“But I need POSTs to send forms to the server – how can I avoid the problems mentioned above?” you might say. Here’s where the POST-Redirect-GET (PRG hereafter) pattern enters the stage.

Instead of sending entity content with the POST response after we processed the request, we return the URL of a new location which the browser should visit afterwards. Normally this new location shows the result of the POST or an updated view of some domain model.

This can be achieved by not returning a result code of 200 (success) but instead returning a status code that indicates a new location for the result, for example 303 (“See other”) or 302(“Found”/”Moved temporarily”), the latter of which is used most often nowadays. Together with the 30x result code a Location header is sent which contains the URL of the page to which the request is redirected. Only the headers are sent, no body is included.

If the browser sees the 30x status code, it will look for the Location header and issue a GET request to the URL mentioned there. Finally the user will see the body of that GET request in the browser.

The browser-server communication would look like this:


  • The browser POSTs to signup.aspx
  • The server updates some state etc.
  • The response is 302 redirect with a Location header value of inbox.aspx
  • The browser realizes that the response is redirected and issues a GET to inbox.aspx
  • The server returns 200 together with the content of the resource.

What do we gain?

  • The page can be safely refreshed. Refreshing will cause another GET to inbox.aspx which won’t cause any updates on the server
  • The result page can be easily bookmarked. Because the current resource is defined by the URL a bookmark to this URL is likely to be valid.
  • The browser history stays clean. Responses that have a redirect status code (such as 302) will not be put into the browser cache by most browsers. Only the location to which the response is redirecting is. Therefore signup.aspx won’t be added to the history and we can safely go back and forth through the history without having to resubmit any POST data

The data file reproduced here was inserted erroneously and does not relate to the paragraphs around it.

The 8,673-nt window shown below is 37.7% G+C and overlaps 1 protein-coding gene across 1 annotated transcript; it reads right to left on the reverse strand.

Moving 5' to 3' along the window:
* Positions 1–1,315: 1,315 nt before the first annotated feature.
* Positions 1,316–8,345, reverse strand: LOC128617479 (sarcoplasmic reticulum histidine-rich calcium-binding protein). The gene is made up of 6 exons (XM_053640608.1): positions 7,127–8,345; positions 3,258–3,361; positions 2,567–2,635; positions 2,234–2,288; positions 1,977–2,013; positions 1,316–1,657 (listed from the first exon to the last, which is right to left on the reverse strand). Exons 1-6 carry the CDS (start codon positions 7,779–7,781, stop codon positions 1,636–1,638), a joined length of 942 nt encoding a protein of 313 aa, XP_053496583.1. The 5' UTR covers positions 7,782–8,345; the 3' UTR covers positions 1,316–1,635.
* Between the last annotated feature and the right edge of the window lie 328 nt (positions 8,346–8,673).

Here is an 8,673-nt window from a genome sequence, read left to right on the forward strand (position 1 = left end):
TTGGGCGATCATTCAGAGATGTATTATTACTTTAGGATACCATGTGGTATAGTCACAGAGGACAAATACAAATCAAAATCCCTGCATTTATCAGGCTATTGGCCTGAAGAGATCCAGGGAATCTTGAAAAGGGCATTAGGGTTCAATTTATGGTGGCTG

The problem with ASP.NET WebForms
Now that you know about POST-Redirect-GET you are of course eager to use it (at least I hope I could convince you). But as an ASP.NET WebForms developer you will soon run into problems: ASP.NET WebForms is fundamentally based on POSTs to the server. In essence, all ASP.NET web pages are wrapped in one huge

element with “method” set to “POST”. Whenever you click a button, you essentially POST all form fields to the server. Of course you can redirect from a Button.Click handler. If you do so, you’re applying PRG. At the same time you’re working quite against the WebForms philosophy, especially the ViewState (which will get lost as soon as you redirect), which will force you to rethink a lot of your application logic. And if you don’t rely on all this postback behaviour inherent to ASP.NET WebForms you might as well ask why you’re using WebForms in the first place.
This makes clear why a lot of developers (including me) think that WebForms are inherently “broken” (viewstate, ubiquitous postbacks and the hard-to-mock HttpContext are just a few reasons). If you share these concerns but like .NET just as I do, you might want to look at alternate .NET based web frameworks such as Castle MonoRail or ASP.NET MVC.

See entire article:

Why does C# have both ‘ref’ and ‘out’?

Ref and out parameter passing modes are used to allow a method to alter variables passed in by the caller. The difference between ref and out is subtle but important. Each parameter passing mode is designed to apply to a slightly different programming scenario. The important difference between out and ref parameters is the definite assignment rules used by each.